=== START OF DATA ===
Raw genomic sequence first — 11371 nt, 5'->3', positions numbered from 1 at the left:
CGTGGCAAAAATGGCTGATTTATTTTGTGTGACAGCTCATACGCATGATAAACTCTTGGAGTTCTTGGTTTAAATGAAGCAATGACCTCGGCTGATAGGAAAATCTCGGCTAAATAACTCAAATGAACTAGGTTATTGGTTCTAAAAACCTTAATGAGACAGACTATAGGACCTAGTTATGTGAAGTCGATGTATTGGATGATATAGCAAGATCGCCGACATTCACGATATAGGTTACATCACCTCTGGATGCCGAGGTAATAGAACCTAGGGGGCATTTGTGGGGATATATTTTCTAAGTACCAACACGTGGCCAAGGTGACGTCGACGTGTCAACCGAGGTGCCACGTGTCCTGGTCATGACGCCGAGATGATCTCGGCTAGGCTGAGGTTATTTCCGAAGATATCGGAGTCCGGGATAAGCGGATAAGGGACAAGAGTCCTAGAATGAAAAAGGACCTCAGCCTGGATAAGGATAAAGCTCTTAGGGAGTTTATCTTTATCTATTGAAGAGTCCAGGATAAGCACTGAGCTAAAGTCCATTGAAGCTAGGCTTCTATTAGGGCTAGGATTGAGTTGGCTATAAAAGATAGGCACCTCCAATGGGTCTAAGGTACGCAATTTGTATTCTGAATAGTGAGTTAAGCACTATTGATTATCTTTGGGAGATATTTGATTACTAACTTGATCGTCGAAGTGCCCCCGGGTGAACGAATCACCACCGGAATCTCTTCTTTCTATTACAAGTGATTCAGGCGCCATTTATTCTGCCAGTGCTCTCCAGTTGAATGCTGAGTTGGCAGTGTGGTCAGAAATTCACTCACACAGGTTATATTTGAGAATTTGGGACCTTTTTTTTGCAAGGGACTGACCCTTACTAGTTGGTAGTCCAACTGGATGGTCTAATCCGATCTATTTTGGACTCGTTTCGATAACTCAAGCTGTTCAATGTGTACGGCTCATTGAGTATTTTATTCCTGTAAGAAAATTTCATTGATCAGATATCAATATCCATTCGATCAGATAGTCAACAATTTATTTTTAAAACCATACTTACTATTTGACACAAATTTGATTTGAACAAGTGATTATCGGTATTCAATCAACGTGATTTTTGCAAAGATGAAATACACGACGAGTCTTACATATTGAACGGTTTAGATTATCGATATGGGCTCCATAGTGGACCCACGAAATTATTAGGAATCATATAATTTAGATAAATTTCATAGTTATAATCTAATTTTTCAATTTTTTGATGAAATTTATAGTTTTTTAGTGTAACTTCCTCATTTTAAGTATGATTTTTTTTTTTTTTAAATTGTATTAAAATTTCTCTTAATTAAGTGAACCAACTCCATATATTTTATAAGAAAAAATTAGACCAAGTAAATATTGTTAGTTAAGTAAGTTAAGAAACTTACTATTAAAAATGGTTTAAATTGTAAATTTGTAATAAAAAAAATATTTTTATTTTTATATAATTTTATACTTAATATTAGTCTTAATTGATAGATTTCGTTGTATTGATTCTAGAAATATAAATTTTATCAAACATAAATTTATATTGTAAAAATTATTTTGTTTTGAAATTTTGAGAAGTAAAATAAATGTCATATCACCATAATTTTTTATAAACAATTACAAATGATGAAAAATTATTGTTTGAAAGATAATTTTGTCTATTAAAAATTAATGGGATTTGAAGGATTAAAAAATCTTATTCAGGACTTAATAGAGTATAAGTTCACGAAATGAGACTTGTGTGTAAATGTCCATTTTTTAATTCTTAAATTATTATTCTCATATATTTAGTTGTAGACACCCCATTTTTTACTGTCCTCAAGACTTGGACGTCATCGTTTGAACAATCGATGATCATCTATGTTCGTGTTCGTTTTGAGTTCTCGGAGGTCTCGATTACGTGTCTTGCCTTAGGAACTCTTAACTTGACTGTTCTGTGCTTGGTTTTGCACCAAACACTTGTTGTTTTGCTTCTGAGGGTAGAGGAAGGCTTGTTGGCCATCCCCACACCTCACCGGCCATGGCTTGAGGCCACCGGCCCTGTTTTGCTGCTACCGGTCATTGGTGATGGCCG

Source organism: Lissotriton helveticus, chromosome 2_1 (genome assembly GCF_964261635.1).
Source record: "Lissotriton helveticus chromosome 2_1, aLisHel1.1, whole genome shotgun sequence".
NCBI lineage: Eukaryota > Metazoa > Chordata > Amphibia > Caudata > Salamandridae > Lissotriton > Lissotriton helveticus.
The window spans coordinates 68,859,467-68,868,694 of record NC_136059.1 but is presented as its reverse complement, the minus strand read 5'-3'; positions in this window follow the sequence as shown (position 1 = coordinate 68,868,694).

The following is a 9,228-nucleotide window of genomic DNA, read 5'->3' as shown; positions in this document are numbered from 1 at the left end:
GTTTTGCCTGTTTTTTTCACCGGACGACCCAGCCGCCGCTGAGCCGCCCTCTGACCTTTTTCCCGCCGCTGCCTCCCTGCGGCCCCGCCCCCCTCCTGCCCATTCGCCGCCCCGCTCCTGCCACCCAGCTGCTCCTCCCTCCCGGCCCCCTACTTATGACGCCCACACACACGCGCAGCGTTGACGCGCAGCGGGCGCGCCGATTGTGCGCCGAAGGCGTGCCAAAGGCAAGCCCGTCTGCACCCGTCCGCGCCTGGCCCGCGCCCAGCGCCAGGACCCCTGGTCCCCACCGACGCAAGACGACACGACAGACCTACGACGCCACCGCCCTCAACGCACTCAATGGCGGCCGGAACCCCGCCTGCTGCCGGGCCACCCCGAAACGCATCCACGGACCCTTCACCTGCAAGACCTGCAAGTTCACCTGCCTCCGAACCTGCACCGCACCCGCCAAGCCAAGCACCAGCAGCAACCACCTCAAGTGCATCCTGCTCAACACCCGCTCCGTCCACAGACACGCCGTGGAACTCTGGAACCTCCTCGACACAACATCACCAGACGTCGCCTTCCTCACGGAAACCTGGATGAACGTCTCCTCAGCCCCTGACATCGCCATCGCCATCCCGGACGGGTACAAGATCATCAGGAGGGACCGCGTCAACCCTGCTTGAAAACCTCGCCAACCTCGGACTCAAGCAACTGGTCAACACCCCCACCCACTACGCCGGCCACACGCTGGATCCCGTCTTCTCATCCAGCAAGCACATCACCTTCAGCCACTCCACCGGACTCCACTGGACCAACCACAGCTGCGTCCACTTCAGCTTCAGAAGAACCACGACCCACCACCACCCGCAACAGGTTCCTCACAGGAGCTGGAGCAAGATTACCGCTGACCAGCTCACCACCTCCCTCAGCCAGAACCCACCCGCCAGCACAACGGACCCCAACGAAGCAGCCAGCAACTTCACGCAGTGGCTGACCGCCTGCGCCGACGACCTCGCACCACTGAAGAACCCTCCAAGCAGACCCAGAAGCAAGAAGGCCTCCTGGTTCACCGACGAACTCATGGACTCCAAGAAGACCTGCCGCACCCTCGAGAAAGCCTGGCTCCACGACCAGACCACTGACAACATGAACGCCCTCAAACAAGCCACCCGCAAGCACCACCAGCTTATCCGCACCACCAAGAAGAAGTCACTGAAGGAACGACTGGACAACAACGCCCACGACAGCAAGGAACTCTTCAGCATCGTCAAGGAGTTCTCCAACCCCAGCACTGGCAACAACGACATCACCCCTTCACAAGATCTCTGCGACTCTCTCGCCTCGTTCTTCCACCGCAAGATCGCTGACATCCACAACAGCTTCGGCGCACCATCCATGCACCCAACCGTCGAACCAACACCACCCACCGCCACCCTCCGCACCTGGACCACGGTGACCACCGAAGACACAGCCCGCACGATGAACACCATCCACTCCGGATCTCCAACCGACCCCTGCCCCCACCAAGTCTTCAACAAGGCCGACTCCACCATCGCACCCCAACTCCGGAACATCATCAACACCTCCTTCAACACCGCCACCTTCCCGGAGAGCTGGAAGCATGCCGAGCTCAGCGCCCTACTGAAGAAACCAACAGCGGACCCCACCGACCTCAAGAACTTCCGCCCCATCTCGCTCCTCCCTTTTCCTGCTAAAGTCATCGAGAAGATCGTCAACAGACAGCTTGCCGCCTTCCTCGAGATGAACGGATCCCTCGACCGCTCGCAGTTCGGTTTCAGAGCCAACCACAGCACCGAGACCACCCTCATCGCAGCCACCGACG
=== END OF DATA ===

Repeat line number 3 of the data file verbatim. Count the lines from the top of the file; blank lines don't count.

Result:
Source organism: Lissotriton helveticus, chromosome 2_1 (genome assembly GCF_964261635.1).